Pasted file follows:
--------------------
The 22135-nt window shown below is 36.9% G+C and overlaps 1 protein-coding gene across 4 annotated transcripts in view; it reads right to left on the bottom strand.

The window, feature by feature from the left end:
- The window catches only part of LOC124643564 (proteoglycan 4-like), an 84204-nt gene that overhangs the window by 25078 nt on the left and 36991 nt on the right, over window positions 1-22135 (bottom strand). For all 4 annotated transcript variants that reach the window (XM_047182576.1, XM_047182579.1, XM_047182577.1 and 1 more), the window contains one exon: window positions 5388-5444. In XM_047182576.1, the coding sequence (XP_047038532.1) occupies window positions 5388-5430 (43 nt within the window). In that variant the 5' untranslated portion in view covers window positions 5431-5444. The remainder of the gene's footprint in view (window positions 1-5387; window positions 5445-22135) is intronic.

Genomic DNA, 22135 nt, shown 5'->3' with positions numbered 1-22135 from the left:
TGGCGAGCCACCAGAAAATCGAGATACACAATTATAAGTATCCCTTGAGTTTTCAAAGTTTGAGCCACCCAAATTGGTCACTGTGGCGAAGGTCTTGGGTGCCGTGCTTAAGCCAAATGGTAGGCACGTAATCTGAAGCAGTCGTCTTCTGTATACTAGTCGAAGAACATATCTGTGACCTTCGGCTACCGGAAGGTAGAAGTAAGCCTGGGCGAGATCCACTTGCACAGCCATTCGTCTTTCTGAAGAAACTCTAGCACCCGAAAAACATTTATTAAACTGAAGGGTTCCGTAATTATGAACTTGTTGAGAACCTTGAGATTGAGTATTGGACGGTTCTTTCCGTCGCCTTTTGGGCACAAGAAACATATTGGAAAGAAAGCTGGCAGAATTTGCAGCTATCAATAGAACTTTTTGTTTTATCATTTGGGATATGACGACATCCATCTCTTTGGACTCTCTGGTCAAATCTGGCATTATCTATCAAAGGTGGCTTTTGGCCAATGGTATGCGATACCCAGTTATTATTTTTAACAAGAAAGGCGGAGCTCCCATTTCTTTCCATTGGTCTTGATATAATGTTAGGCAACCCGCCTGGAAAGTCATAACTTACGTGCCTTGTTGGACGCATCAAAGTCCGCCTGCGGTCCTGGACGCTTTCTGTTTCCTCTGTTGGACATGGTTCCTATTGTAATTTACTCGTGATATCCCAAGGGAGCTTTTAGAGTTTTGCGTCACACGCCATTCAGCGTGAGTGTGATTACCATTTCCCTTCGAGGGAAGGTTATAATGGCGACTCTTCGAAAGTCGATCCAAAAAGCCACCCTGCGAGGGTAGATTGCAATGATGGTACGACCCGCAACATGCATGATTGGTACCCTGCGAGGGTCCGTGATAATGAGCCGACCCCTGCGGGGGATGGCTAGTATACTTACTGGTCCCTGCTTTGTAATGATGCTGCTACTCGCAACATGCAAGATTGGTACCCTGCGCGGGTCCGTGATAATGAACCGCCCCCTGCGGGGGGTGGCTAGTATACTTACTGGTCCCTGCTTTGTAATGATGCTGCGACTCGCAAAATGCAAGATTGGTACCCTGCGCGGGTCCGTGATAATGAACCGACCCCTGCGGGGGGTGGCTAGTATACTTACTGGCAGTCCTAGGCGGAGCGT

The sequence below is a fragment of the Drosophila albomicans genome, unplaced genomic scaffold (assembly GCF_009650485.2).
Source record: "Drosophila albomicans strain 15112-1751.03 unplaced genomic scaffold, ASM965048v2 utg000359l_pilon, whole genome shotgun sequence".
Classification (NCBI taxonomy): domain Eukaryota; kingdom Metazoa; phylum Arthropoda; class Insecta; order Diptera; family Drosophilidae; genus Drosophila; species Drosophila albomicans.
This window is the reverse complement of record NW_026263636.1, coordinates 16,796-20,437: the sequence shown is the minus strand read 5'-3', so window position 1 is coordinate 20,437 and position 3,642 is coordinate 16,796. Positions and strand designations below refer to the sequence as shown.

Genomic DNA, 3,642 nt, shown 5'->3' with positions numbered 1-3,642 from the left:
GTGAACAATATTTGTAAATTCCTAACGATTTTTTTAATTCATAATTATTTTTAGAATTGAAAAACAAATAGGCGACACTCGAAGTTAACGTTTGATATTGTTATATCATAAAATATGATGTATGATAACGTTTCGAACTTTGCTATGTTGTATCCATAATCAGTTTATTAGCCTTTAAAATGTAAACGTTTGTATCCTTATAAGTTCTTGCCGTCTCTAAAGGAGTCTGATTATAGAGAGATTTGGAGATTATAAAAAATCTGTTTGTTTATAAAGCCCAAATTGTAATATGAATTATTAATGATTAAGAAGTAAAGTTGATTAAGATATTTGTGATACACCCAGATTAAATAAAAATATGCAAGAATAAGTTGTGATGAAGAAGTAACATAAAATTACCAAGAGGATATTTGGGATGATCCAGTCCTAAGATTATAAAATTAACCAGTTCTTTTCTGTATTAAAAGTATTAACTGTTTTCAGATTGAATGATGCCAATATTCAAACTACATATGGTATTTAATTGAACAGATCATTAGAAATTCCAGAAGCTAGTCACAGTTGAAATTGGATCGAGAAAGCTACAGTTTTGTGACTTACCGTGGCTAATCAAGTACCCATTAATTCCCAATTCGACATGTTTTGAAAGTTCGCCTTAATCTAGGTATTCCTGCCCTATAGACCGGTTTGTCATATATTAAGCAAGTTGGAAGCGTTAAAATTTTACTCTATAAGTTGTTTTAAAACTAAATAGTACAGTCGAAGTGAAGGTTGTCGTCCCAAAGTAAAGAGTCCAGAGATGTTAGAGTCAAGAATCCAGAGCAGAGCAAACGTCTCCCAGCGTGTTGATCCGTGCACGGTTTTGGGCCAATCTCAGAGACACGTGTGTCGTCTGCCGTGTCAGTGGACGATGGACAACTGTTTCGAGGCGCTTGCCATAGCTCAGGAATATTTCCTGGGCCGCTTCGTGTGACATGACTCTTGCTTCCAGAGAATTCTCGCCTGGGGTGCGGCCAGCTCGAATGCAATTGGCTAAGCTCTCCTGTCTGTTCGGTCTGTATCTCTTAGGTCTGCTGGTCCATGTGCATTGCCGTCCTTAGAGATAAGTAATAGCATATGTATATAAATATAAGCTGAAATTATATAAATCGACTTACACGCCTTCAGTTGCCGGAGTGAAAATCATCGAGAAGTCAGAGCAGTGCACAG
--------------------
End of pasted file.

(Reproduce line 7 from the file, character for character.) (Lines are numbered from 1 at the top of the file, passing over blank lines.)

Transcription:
Source record: "Drosophila albomicans strain 15112-1751.03 unplaced genomic scaffold, ASM965048v2 utg000359l_pilon, whole genome shotgun sequence".